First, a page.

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Re: is this free?

Joey Hess writes:

> Bruce Perens wrote:
> > > And in any case, whichever of obliation 2a and 2b you choose to fulfill,
> > > it requires notifying AT&T
> > 
> > This is also in the APSL and IBM licenses. What was considered non-free
> > were the ones that required you to send them email on _every_ modification,
> > that was judged to be too great a hardship and this was the compromise.
> Hm, I didn't realize that. So what if I release a program under one of these
> licenses, and am promptly hit and killed by a bus on the way home? You can't
> contact me and you haven't before, so arn't you now prohibited from
> modifying the software? That doesn't sound very free.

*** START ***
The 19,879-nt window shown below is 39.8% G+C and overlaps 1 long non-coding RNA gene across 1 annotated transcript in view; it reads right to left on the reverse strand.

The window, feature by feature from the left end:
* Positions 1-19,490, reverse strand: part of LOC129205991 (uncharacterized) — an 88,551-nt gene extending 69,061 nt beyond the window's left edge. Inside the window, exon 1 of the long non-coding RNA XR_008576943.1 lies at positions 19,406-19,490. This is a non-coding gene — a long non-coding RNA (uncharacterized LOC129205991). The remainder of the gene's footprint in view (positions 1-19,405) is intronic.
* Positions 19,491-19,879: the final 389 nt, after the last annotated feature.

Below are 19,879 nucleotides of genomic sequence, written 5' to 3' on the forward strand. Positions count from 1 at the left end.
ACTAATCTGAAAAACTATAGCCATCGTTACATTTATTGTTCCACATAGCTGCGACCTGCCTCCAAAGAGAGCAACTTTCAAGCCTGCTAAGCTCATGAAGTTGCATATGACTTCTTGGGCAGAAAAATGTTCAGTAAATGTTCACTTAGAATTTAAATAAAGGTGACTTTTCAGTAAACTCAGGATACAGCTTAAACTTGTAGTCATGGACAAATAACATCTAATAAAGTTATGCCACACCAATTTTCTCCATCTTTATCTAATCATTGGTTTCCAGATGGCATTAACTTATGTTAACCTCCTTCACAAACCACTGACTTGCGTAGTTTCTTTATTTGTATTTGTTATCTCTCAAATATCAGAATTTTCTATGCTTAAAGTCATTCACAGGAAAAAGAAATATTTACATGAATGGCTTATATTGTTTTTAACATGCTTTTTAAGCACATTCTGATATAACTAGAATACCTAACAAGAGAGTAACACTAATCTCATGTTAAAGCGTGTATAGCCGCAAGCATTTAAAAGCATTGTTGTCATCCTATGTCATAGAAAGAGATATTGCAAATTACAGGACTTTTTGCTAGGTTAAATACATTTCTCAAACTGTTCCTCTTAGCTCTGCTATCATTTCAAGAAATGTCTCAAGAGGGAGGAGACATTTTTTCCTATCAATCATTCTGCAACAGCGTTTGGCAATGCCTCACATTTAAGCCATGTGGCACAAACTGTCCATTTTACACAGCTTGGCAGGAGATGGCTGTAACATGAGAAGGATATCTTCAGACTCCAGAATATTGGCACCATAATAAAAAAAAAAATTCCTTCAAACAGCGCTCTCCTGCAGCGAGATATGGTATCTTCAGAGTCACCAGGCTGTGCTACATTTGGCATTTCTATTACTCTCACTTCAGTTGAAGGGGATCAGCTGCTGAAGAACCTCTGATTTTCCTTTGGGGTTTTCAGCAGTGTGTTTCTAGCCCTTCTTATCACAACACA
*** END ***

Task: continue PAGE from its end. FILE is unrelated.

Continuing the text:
Presumably you have heirs?  They inherit your intellectual property, too.

One of the problems with free software licenses which require you to _do
something_ is that they assume that the means of doing it and the
circumstances in which you can do it stay available.  There are a lot of
scenarios in which something major changes (the software author going out
of business, or dying intestate; the Internet crashing), and then the
interpetation of the license becomes pretty difficult.

Really simple licenses like the MIT license just don't have those problems.
You have some permissions, and you always have them, no matter what else
happens.  If someone else doesn't like that, that person will have to sue

Seth David Schoen <schoen@loyalty.org>  | And do not say, I will study when I
Temp.  http://www.loyalty.org/~schoen/  | have leisure; for perhaps you will
down:  http://www.loyalty.org/   (CAF)  | not have leisure.  -- Pirke Avot 2:5

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